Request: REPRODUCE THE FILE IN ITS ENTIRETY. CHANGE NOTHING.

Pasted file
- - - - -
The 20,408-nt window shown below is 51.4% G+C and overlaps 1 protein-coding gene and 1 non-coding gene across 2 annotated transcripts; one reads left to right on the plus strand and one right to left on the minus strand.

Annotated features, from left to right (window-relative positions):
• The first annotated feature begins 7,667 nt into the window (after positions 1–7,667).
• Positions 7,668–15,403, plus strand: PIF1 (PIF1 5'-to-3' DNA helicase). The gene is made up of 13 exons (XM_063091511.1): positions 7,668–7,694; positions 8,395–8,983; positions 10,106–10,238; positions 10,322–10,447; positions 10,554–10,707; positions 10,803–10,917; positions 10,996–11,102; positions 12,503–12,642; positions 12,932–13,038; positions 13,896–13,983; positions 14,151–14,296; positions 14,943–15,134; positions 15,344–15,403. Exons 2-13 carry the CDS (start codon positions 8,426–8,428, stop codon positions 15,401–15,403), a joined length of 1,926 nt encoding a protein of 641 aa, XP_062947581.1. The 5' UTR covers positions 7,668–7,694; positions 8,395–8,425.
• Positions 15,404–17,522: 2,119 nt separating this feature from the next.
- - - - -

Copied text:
The 20,408-nt window shown below is 51.4% G+C and overlaps 1 protein-coding gene and 1 non-coding gene across 2 annotated transcripts; one reads left to right on the plus strand and one right to left on the minus strand.

Annotated features, from left to right (window-relative positions):
• The first annotated feature begins 7,667 nt into the window (after positions 1–7,667).
• Positions 7,668–15,403, plus strand: PIF1 (PIF1 5'-to-3' DNA helicase). The gene is made up of 13 exons (XM_063091511.1): positions 7,668–7,694; positions 8,395–8,983; positions 10,106–10,238; positions 10,322–10,447; positions 10,554–10,707; positions 10,803–10,917; positions 10,996–11,102; positions 12,503–12,642; positions 12,932–13,038; positions 13,896–13,983; positions 14,151–14,296; positions 14,943–15,134; positions 15,344–15,403. Exons 2-13 carry the CDS (start codon positions 8,426–8,428, stop codon positions 15,401–15,403), a joined length of 1,926 nt encoding a protein of 641 aa, XP_062947581.1. The 5' UTR covers positions 7,668–7,694; positions 8,395–8,425.
• Positions 15,404–17,522: 2,119 nt separating this feature from the next.